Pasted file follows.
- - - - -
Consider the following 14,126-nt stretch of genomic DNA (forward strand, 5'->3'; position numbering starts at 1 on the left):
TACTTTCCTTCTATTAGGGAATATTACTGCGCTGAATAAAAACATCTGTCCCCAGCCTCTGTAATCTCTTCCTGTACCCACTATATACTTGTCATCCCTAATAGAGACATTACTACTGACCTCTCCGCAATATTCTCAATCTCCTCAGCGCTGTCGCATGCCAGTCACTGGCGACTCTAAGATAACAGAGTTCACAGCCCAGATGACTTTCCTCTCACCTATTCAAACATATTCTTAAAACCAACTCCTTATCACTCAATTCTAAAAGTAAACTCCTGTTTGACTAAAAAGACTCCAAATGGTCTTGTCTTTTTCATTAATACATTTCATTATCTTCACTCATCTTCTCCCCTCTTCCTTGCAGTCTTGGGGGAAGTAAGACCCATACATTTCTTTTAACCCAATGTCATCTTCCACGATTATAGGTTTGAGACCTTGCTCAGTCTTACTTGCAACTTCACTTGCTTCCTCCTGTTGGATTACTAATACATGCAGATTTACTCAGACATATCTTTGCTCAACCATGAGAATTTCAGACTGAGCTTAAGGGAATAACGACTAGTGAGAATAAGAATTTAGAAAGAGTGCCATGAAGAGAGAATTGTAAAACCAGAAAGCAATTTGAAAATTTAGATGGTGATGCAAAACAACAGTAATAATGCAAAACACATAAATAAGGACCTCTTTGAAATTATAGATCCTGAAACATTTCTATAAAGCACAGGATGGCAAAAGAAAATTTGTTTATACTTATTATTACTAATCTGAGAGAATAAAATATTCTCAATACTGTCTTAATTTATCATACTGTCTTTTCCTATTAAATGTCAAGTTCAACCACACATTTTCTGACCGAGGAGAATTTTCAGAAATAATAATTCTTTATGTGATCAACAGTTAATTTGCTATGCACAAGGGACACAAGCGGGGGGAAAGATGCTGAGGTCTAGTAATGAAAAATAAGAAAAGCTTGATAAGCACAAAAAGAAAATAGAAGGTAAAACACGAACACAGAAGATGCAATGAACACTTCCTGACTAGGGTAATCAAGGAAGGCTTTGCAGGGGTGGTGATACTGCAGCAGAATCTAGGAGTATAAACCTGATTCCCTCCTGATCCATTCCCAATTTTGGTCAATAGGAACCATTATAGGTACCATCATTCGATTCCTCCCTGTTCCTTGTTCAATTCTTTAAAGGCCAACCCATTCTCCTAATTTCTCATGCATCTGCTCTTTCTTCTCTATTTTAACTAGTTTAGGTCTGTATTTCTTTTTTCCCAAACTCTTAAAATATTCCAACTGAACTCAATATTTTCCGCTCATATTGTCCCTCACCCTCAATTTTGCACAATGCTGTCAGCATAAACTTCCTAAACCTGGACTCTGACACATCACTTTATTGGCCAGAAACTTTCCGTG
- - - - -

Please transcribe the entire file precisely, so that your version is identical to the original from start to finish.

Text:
Consider the following 14,126-nt stretch of genomic DNA (forward strand, 5'->3'; position numbering starts at 1 on the left):
TACTTTCCTTCTATTAGGGAATATTACTGCGCTGAATAAAAACATCTGTCCCCAGCCTCTGTAATCTCTTCCTGTACCCACTATATACTTGTCATCCCTAATAGAGACATTACTACTGACCTCTCCGCAATATTCTCAATCTCCTCAGCGCTGTCGCATGCCAGTCACTGGCGACTCTAAGATAACAGAGTTCACAGCCCAGATGACTTTCCTCTCACCTATTCAAACATATTCTTAAAACCAACTCCTTATCACTCAATTCTAAAAGTAAACTCCTGTTTGACTAAAAAGACTCCAAATGGTCTTGTCTTTTTCATTAATACATTTCATTATCTTCACTCATCTTCTCCCCTCTTCCTTGCAGTCTTGGGGGAAGTAAGACCCATACATTTCTTTTAACCCAATGTCATCTTCCACGATTATAGGTTTGAGACCTTGCTCAGTCTTACTTGCAACTTCACTTGCTTCCTCCTGTTGGATTACTAATACATGCAGATTTACTCAGACATATCTTTGCTCAACCATGAGAATTTCAGACTGAGCTTAAGGGAATAACGACTAGTGAGAATAAGAATTTAGAAAGAGTGCCATGAAGAGAGAATTGTAAAACCAGAAAGCAATTTGAAAATTTAGATGGTGATGCAAAACAACAGTAATAATGCAAAACACATAAATAAGGACCTCTTTGAAATTATAGATCCTGAAACATTTCTATAAAGCACAGGATGGCAAAAGAAAATTTGTTTATACTTATTATTACTAATCTGAGAGAATAAAATATTCTCAATACTGTCTTAATTTATCATACTGTCTTTTCCTATTAAATGTCAAGTTCAACCACACATTTTCTGACCGAGGAGAATTTTCAGAAATAATAATTCTTTATGTGATCAACAGTTAATTTGCTATGCACAAGGGACACAAGCGGGGGGAAAGATGCTGAGGTCTAGTAATGAAAAATAAGAAAAGCTTGATAAGCACAAAAAGAAAATAGAAGGTAAAACACGAACACAGAAGATGCAATGAACACTTCCTGACTAGGGTAATCAAGGAAGGCTTTGCAGGGGTGGTGATACTGCAGCAGAATCTAGGAGTATAAACCTGATTCCCTCCTGATCCATTCCCAATTTTGGTCAATAGGAACCATTATAGGTACCATCATTCGATTCCTCCCTGTTCCTTGTTCAATTCTTTAAAGGCCAACCCATTCTCCTAATTTCTCATGCATCTGCTCTTTCTTCTCTATTTTAACTAGTTTAGGTCTGTATTTCTTTTTTCCCAAACTCTTAAAATATTCCAACTGAACTCAATATTTTCCGCTCATATTGTCCCTCACCCTCAATTTTGCACAATGCTGTCAGCATAAACTTCCTAAACCTGGACTCTGACACATCACTTTATTGGCCAGAAACTTTCCGTG